Not so fast! The employee strikes back with a wrongful termination claim. Generally, to bring a wrongful termination claim, the employee must show that he or she was terminated in violation of an established public policy (like a statute or constitutional provision).
By Kentucky statute:
No person or organization, public or private, shall prohibit a person licensed to carry a concealed deadly weapon from possessing a firearm, ammunition, or both, or other deadly weapon in his or her vehicle.KRS § 527.020(4). He did have a license. Sounds promising... just one problem... the statute requires "compliance with" § 237.115. Hmmm, ok, and what does that say? It generally protects:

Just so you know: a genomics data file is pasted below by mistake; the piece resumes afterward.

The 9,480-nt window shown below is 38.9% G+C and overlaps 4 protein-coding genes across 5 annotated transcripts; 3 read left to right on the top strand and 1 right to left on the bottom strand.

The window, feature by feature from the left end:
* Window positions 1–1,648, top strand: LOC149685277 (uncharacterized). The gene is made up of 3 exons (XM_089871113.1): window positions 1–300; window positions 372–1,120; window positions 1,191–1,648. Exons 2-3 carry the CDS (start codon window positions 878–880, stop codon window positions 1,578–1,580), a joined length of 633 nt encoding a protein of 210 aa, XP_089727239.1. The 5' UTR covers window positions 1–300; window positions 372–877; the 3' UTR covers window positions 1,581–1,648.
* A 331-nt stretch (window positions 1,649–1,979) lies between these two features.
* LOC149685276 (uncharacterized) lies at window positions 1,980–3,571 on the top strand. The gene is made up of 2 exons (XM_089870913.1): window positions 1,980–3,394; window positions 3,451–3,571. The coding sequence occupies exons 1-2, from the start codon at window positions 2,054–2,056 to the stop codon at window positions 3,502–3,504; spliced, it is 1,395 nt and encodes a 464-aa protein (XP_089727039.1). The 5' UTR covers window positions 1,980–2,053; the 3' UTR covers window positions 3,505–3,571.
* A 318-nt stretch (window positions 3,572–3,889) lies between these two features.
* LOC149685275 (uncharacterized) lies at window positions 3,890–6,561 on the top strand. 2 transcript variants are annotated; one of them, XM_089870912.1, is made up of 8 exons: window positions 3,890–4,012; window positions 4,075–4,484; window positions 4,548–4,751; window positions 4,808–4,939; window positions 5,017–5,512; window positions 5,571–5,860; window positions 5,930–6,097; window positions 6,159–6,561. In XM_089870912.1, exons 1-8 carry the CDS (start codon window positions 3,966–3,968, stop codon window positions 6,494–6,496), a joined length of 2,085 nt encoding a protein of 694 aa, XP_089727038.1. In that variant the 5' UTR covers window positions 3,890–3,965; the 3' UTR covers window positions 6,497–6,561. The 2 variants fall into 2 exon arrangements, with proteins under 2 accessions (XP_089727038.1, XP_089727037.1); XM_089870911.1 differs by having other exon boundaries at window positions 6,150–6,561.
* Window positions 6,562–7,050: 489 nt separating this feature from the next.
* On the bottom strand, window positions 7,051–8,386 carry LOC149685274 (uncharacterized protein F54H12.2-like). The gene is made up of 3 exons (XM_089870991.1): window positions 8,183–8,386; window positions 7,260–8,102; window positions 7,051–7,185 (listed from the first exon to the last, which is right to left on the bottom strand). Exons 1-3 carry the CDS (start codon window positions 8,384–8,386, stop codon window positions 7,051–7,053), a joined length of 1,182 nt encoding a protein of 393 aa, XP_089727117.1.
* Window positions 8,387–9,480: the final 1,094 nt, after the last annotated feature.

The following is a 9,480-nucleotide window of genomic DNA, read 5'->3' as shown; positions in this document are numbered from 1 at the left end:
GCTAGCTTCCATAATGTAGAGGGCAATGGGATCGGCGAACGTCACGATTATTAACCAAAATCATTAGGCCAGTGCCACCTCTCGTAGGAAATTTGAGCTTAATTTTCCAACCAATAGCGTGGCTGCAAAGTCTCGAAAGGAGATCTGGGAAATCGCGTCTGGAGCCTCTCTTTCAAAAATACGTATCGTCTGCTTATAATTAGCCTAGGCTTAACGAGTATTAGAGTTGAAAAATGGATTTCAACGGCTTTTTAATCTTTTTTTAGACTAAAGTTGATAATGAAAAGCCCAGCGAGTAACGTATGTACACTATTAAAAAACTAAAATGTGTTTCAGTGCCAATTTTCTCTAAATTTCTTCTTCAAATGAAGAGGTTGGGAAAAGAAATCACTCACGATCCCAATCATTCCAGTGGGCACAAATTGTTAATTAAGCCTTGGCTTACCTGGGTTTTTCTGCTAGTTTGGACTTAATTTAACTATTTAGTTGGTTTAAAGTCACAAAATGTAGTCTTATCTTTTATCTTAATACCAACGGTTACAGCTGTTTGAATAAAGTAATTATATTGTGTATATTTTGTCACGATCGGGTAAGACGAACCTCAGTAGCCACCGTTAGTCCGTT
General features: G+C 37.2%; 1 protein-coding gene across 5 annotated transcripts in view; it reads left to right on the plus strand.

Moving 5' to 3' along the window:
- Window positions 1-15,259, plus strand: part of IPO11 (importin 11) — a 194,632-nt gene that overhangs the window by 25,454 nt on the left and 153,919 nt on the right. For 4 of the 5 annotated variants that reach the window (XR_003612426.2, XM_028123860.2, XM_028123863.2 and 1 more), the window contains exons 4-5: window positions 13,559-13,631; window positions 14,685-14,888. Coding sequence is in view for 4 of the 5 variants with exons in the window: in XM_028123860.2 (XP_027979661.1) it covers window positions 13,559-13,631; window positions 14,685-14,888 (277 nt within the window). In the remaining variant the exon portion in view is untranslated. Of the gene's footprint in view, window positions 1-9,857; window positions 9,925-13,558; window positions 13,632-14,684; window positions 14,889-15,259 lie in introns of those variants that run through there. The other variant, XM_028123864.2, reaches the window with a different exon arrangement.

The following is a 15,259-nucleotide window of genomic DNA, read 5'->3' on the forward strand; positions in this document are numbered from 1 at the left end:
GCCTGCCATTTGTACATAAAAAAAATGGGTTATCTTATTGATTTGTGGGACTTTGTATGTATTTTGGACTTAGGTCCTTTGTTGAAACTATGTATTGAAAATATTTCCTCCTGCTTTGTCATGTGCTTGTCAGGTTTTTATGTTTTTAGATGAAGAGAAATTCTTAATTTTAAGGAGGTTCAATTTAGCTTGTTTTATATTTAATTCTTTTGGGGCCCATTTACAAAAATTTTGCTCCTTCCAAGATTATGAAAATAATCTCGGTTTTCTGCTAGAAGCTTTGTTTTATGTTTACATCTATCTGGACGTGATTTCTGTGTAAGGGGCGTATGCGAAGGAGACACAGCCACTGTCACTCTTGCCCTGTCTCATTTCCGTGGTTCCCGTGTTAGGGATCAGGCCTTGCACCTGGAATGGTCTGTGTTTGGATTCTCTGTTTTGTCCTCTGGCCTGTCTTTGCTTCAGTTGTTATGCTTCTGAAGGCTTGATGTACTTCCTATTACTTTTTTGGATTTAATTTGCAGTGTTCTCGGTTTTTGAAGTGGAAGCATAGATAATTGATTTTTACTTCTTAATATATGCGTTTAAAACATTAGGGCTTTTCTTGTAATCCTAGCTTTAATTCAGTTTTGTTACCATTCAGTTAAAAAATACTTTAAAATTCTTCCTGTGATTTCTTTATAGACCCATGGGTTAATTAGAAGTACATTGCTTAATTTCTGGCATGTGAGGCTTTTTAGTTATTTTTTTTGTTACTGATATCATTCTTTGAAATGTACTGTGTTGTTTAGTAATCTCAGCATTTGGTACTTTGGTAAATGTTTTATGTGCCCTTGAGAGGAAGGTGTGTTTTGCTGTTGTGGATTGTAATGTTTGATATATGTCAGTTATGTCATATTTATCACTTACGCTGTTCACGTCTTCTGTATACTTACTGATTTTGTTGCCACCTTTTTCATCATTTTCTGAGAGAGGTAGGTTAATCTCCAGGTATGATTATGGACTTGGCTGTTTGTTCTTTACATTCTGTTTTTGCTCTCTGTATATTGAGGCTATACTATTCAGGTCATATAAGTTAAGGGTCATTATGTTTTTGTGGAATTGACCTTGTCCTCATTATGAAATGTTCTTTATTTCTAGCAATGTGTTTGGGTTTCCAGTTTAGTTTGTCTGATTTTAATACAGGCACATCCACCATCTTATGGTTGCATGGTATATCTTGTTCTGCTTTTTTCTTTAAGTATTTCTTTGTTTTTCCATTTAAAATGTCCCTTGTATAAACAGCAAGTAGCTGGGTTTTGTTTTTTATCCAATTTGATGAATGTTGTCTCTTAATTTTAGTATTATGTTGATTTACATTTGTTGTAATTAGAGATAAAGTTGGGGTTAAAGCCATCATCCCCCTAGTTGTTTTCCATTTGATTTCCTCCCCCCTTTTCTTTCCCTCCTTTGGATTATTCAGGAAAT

[T]he right of a college [or] university . . . to control the possession of deadly weapons on any property owned or controlled by them.Suddenly the tables have turned, and the university looks like they're sitting pretty, right? Just one more twist . . . the university has the right to control the possession of deadly weapons, "[e]xcept as provided in KRS 527.020."
So, if you've been paying close attention:
- The employee has the right to keep his gun in his car, so long as he complies with the statute that protects the university's right to control possession of deadly weapons on campus.
- But, the statute that protects a university's right to control deadly weapons contains an express exception for the statute that protects the employee's right to keep his gun in his car.
HT: Euguene Volokh and his conspiracy.